Class 4 – Enclosure for a Sunlight Song Player

For this Intro to Fabrication assignment to create an enclosure, I chose to work on my current project in Intro to Physical Computing. I’m designing a musical instrument that you can press onto your window. When the sunlight comes out, it plays a song such as “Here Comes The Sun” by the Beatles. I’m imagining it would take the shape of an abstract sun, and made of translucent material in order to let the light in through the object as well.

Below is my current prototype.

For now I chose to use cardboard because this was my first time measuring precise holes for components, and I knew I wanted to change the shape later on.  Over the next few iterations I would use yellow mat board, and then eventually  yellow acrylic. Also, the back would use a suction cup or two. Eventually, I would learn to use a light sensor from Adafruit to place on the back of the object to face the outside. I’d place this behind a small plate of clear acrylic so that light can enter.

You can see I also used dowel pins instead of metal standoffs for the same reasons.

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Below is an example drawing of what I have in mind.

However, by now I’ve come to the conclusion that I’d like the shape of the object to be an abstract sun, not a typical sun shape (as drawn below). Otherwise the design in total seems too on the nose… meaning each design element (the light sensor, the songs about the sun, and the shape) become too literal. Perhaps if I make the sun to be abstract like in my prototype, the total effect to be more interesting.

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For now, a lot of my design decisions were determined by the size of my components. The object had to be large enough to house the microcontroller, the bread board, and the battery.  Likewise, the control panel had to be large enough to accommodate the buttons and sensor.

For now, the front and inside.

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Soon I would create this back piece, once I learn how to place the specialized light sensor.

 

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Once I had a sketch in my notebook, I started putting my design into Illustrator.

Here you can see the time I took to measure each component using an analog caliper. I then used these measurements to update my Illustrator shapes to match the size of my components.

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In this Illustrator file below you can see I did two things that don’t appear in my final prototype.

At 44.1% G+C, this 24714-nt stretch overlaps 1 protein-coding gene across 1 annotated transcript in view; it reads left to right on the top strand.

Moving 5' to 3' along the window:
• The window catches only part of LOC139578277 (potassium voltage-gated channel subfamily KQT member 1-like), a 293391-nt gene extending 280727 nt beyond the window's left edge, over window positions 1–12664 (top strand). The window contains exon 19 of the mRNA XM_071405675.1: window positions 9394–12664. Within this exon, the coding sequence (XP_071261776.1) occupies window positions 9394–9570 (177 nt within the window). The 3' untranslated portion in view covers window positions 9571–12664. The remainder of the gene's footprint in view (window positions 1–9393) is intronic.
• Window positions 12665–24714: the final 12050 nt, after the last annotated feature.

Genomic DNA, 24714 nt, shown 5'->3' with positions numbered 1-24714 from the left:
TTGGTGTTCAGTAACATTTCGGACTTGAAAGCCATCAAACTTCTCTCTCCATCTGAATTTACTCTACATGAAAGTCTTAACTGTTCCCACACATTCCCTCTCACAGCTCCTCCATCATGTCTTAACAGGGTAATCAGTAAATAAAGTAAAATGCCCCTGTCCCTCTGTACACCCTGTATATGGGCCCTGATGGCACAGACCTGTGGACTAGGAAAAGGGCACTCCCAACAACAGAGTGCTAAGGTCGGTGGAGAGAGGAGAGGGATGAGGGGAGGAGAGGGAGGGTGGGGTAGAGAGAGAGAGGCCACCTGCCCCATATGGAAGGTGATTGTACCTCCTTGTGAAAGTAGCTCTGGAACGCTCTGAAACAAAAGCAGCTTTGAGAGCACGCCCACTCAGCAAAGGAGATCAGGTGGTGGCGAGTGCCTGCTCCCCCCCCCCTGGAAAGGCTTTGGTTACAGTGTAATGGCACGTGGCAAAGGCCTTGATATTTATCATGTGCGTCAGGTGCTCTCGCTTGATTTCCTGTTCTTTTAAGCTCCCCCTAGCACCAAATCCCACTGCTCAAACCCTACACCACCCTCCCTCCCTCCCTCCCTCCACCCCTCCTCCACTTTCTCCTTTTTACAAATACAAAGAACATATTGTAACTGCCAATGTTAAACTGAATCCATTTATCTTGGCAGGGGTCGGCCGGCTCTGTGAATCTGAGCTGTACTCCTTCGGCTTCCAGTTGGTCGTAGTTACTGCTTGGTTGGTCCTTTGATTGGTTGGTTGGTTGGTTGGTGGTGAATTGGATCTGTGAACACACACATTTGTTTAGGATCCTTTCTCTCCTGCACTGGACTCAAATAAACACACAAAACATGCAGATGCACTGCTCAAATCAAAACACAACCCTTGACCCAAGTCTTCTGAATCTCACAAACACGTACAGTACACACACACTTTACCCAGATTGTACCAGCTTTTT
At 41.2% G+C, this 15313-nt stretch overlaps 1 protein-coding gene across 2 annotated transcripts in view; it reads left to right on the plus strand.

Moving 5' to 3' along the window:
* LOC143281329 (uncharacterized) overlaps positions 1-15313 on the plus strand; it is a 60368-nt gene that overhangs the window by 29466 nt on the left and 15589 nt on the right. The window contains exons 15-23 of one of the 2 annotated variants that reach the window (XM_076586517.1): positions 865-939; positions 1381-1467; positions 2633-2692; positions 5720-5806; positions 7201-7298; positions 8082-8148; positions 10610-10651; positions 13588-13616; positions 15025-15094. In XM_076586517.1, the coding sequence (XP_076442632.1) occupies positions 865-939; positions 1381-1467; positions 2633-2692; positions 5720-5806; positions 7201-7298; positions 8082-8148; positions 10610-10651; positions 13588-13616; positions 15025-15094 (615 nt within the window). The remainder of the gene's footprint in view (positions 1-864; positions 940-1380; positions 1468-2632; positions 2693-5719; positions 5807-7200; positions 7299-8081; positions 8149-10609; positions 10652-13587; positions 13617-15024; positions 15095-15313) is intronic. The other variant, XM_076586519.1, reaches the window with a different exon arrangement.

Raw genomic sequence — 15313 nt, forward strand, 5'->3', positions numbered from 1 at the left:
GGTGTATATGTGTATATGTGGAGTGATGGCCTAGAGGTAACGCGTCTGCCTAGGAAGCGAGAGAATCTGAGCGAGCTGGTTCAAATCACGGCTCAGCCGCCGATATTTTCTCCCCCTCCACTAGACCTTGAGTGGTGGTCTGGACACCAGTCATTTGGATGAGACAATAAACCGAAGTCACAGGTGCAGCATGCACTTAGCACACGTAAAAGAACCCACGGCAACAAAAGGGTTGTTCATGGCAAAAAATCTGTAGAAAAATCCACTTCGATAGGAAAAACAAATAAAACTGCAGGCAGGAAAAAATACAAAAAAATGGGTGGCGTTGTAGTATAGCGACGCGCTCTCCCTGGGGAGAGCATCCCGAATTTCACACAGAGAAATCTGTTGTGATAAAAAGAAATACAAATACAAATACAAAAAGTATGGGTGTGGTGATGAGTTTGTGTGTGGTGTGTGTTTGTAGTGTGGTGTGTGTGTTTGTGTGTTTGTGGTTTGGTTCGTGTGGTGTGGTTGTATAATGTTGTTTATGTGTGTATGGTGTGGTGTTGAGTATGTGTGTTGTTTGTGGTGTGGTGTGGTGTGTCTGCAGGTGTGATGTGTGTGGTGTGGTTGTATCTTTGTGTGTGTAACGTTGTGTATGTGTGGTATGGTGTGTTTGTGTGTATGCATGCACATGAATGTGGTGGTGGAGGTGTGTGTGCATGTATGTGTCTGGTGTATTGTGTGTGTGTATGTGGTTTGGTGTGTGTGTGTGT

• Added lines to measure the distance between objects, which I later removed before printing to the laser cutter. Could I have added these to another layer in the same file, which would not have printed? Do the laser printers only print the first layer, or do they print all included layers?
  • Created sides for the enclosure. However, I saved finishing these for another time so I could focus on completing the control panel. Next time I’d be ready to do measurements to create sides like the ones found in this Nixie Tube project (image below).

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Nixie tube sides.

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On the 50w laser cutter I used these steps to cut cardboard. The cardboard was thicker than what I used last time. This time I used auto focus! I also used 600 DPI. My other settings are below.

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Front side:

First time – 50/50/500

Second time – 20 / 50 / 500

Third and fourth time – 20 / 75 / 500

Back side:

Three times – 20 / 75 / 500

One question I have is how much does DPI matter?  The printer’s list of material settings  makes adjustments based on DPI.

 


A major component of my control panel that did not print well is the TEXT on it…

You can hardly see it. Granted I only managed to make 9 font size fit due to limitations of my components’ sizes.  However, I followed the ITP Illustrator Laser Printer tutorial on the Shop’s website which mentions how to set text. I used the color black and did nothing else as suggested. However, when I sent the file to the laser printer, I got a pop up dialog box that said it would have to turn the font into an object.

Why did the text etching become white? Whereas the sun etching became black?

What settings should I have used for text?

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Here are a few more photos of my final prototype. My buttons aren’t flush with the holes for three reasons.

  • I didn’t have the perfect height to lift my breadboard enough to match the height of my components (I used my phone to give it some height, as you can see below).
  • The hole I cut for the on/off button wasn’t big enough!
  • My jumper wires are quite long and create additional unnecessary height because they aren’t cut to be flush with the board and microcontroller yet. I’ll do this once I’m sure my circuit is final!

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In the future, you would also see my battery and if being used, my USB to microntroller cable.

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Below phone is being used to give my breadboard height. My dowel pins look a little wonky.

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Different angle.

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